Facebook axes small Russian troll network ahead of election

Cover Image
Photo credit FILE - In this April 14, 2020 file photo, the thumbs up Like logo is shown on a sign at Facebook headquarters in Menlo Park, Calif. Facebook said Tuesday, Sept. 1 that it removed a small network of accounts and pages linked to Russia's Internet Research Agency, the “troll factory" that has used social media accounts to sow political discord in the U.S. since the 2016 presidential election. (AP Photo/Jeff Chiu, File)
By The Associated Press

OAKLAND, Calif. (AP) — Facebook said Tuesday that it removed a small network of accounts and pages linked to Russia’s Internet Research Agency, the “troll factory” that has used social media accounts to sow political discord in the U.S. since the 2016 presidential election.

The people behind the accounts recruited “unwitting” freelance journalists to post in English and Arabic, mainly targeting left-leaning audiences. Facebook said Tuesday the network’s activity focused on the U.S., U.K., Algeria and Egypt and other English-speaking countries and countries in the Middle East and North Africa.

The company said it started investigating the network based on information from the FBI about its off-Facebook activities. The network was in the early stages of development, Facebook added, and saw “nearly no engagement" on Facebook before it was removed.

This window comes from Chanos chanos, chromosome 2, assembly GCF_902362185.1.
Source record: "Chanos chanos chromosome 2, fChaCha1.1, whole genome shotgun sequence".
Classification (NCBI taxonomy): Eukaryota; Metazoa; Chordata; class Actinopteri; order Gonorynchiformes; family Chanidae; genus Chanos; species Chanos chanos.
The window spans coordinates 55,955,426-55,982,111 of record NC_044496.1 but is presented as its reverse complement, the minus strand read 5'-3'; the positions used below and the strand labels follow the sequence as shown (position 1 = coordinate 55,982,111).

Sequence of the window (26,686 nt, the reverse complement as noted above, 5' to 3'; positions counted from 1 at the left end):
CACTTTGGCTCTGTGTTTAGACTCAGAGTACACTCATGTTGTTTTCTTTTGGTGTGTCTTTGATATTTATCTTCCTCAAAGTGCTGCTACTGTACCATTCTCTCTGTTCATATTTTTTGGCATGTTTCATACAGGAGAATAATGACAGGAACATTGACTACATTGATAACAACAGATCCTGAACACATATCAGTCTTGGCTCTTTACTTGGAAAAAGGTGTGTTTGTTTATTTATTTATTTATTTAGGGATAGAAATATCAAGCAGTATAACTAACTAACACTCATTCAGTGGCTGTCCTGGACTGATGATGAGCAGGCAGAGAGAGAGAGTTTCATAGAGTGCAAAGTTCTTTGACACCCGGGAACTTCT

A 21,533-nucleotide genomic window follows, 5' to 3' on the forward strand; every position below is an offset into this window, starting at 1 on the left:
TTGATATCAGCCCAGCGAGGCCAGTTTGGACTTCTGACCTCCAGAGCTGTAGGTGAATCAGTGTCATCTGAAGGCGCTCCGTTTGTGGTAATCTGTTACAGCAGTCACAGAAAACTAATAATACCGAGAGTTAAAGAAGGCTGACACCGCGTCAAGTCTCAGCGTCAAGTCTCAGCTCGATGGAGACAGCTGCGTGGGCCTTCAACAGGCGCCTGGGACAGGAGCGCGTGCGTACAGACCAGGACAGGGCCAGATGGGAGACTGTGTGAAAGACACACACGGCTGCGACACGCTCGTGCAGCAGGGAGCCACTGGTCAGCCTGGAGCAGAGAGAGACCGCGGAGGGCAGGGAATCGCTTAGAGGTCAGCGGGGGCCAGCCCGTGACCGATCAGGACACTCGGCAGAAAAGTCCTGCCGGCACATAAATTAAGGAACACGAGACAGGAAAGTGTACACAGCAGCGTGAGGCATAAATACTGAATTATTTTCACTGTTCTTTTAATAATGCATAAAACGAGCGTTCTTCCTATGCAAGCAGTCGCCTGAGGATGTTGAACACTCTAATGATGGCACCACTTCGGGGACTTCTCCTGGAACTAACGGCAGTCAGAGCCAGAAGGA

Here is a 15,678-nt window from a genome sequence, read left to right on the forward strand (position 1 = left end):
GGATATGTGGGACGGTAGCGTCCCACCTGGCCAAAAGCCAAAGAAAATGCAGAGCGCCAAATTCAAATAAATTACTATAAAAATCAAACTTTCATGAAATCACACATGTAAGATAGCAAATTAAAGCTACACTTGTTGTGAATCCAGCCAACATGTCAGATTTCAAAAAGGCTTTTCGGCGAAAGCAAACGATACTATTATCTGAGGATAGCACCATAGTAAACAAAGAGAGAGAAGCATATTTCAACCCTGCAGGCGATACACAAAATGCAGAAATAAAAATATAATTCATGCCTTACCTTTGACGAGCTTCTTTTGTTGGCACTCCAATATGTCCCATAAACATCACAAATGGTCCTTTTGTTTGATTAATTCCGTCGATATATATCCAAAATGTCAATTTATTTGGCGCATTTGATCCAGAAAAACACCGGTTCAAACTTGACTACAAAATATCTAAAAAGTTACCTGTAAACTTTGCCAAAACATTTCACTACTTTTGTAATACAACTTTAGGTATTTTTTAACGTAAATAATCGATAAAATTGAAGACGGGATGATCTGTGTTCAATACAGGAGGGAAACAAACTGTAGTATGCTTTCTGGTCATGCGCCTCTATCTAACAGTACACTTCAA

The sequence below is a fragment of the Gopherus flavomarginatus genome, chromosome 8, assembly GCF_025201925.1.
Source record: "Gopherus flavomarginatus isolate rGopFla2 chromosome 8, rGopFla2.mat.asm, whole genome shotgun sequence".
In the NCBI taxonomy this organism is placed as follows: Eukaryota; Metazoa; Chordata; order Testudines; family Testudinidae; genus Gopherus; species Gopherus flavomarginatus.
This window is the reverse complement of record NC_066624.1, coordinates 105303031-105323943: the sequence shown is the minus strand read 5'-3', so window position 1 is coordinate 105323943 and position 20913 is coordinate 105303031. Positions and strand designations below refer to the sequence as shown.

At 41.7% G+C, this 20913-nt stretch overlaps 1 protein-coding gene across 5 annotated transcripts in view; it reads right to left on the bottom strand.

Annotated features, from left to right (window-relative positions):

Still, its presence points to ongoing Russian efforts to disrupt the U.S. election and sow political discord in an already divided country. To evade detection, the people behind the network recruited Americans to do their bidding, likely unknowingly, both as journalists and as people authorized to purchase political advertisements in the U.S.

Facebook said the people behind the network posted about global events ranging from racial justice in the U.S. and the U.K., NATO, the QAnon conspiracy, President Donald Trump and Joe Biden's presidential campaign. The network spent about $480 on advertising on Facebook, primarily in U.S. dollars, a sign that it was able to at least briefly evade systems designed to prevent foreign entities from buying U.S. political advertisements.